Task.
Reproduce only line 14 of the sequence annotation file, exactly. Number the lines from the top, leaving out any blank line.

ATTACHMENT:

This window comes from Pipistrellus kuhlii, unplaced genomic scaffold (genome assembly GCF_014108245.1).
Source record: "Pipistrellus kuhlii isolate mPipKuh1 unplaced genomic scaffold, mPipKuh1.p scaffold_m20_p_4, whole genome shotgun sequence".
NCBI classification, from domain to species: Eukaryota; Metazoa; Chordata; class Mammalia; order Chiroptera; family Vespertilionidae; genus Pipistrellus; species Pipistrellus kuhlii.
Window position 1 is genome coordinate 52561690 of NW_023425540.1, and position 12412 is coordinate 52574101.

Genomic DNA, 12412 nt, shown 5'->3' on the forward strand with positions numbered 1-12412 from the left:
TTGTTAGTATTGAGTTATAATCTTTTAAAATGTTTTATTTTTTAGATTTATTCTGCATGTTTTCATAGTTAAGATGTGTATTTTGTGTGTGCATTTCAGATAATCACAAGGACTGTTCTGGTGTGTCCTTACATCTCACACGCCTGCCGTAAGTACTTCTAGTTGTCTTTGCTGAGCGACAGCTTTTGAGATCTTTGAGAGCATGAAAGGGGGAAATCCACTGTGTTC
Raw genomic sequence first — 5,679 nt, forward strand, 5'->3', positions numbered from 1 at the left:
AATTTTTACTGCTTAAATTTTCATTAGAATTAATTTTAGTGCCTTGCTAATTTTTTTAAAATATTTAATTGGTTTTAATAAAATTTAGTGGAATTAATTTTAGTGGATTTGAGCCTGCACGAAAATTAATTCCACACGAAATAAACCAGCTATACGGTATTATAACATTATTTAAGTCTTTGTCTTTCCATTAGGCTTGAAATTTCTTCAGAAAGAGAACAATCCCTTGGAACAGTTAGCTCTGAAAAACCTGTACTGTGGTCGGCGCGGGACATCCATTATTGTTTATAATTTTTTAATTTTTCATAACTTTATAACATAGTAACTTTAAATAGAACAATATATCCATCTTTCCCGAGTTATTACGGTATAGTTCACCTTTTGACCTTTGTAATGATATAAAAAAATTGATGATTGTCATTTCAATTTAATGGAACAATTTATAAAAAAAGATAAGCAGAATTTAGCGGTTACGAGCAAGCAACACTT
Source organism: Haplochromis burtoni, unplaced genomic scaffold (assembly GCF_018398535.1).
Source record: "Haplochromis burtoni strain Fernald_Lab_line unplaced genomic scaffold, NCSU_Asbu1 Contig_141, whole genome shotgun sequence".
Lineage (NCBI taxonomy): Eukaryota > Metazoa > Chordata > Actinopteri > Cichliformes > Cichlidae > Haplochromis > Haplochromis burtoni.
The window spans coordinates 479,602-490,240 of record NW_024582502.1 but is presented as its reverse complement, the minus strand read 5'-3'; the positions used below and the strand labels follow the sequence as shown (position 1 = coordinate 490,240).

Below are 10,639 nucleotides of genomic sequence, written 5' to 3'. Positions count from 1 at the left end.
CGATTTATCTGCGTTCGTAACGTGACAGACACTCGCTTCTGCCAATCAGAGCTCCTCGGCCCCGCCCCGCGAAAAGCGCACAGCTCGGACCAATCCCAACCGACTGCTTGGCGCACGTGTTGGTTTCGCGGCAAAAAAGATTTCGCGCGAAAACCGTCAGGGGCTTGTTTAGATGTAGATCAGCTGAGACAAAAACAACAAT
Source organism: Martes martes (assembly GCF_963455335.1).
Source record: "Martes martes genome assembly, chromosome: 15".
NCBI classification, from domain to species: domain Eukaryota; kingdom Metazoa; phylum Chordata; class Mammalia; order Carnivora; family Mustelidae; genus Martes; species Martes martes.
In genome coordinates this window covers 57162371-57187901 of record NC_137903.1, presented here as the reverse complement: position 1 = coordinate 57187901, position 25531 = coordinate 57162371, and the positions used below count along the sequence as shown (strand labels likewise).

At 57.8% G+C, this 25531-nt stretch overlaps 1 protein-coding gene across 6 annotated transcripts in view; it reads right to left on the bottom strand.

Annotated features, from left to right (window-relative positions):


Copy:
CGATTTATCTGCGTTCGTAACGTGACAGACACTCGCTTCTGCCAATCAGAGCTCCTCGGCCCCGCCCCGCGAAAAGCGCACAGCTCGGACCAATCCCAACCGACTGCTTGGCGCACGTGTTGGTTTCGCGGCAAAAAAGATTTCGCGCGAAAACCGTCAGGGGCTTGTTTAGATGTAGATCAGCTGAGACAAAAACAACAAT